Whether the case is in Jacksonville, North Carolina or elsewhere in the state, one of the most common issues presented in a separation and divorce is the division of property. A property division can be imposed by the court or agreed to via a separation agreement (remember that North Carolina requires a couple to live separate and apart for a year in order to file for divorce). This process is commonly referred to as “equitable distribution”. The point is to divide up all the property (and debt) that belong to a couple. Here are a few key concepts:
Separate Versus Marital Property
When a couple divides their property in a property division, there are two types of property the division will have to address: separate and marital. Separate property is any property that either spouse owned prior to getting married. It also includes property acquired after the couple separated, as well as any inheritances either spouse might have acquired during the course of the marriage.
Marital property, on the other hand, includes everything that isn't separate property that the couple acquired during the course of the marriage. This includes income, personal property, real estate, retirement benefits or pensions, and more.
When couples cannot agree on how to distribute their marital assets on their own, it falls to the court to divide it for them. Courts will distribute marital property in an equitable way. This essentially means that the court will divide the property in a way it believes that is most fair to everyone involved.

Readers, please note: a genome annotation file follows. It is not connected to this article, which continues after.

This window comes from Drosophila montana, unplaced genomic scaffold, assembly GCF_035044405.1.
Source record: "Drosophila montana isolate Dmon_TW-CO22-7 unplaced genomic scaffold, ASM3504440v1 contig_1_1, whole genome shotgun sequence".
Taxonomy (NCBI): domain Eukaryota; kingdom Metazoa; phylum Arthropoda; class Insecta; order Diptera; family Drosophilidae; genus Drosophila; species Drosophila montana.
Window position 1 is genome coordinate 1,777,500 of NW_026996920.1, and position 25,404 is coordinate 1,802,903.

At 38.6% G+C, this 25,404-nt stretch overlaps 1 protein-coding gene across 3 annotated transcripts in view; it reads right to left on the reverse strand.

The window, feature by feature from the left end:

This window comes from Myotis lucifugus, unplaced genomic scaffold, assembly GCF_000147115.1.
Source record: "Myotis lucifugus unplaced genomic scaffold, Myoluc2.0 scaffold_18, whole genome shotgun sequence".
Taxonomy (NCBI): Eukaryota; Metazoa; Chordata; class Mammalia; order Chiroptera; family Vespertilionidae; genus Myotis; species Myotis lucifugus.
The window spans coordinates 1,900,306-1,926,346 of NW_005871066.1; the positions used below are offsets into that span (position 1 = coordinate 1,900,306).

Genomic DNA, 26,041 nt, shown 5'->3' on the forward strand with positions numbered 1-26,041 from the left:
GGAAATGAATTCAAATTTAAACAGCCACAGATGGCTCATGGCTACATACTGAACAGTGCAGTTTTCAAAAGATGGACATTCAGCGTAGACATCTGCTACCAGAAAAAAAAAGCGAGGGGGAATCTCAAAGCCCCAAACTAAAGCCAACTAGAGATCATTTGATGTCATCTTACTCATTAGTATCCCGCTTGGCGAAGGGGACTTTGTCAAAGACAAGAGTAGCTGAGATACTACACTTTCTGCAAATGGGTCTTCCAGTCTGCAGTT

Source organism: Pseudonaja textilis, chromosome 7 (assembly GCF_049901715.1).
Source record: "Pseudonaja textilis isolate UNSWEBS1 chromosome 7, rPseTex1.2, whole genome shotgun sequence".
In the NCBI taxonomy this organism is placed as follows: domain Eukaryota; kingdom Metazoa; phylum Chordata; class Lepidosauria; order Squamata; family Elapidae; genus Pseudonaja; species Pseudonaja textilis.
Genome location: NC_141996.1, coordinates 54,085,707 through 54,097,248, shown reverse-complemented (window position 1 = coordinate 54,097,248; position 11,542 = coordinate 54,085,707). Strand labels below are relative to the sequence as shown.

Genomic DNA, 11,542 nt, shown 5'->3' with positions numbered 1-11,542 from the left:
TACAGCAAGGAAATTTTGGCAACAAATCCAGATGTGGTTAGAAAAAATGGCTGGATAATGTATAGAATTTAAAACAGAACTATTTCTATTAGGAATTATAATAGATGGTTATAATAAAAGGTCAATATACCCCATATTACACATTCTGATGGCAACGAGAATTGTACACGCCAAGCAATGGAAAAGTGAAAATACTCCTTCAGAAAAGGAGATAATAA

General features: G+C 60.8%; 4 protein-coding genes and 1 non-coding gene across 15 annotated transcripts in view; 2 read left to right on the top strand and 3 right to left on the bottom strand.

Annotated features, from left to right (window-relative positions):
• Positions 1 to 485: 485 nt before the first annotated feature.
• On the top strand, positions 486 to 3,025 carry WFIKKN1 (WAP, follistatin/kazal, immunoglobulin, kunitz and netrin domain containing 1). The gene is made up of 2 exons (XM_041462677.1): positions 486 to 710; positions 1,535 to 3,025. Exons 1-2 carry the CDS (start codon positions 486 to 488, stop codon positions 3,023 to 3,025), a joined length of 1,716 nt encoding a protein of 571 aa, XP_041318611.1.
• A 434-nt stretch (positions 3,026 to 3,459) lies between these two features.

When the court determines how to divide marital assets, it will weigh a number of different factors. These factors are specifically detailed by North Carolina state law and cover a wide range of issues. For example, a court will consider any income, debts, property, or tax consequences either spouse acquired during the marriage, as well as any support obligations (alimony or child support) either spouse might have from a previous marriage.
Beyond that, the court will also consider how long the couple was married, the age and health of each spouse, the efforts each spouse made during the marriage to acquire property, the actions either spouse took to preserve or waste marital assets, as well as a number of other factors as well.
Needless to say, how a court weighs these individual factors, and the likely outcome of any property division it might order, is a difficult prediction to make. Many of the factors involved do not have easily measurable variables, and the weight accord gives to each factor can differ significantly between courts.
Some divorces involve situations where one or both of the spouses have committed marital misconduct. While marital misconduct is an issue a court takes into consideration when determining alimony, North Carolina courts do not consider it when distributing marital property.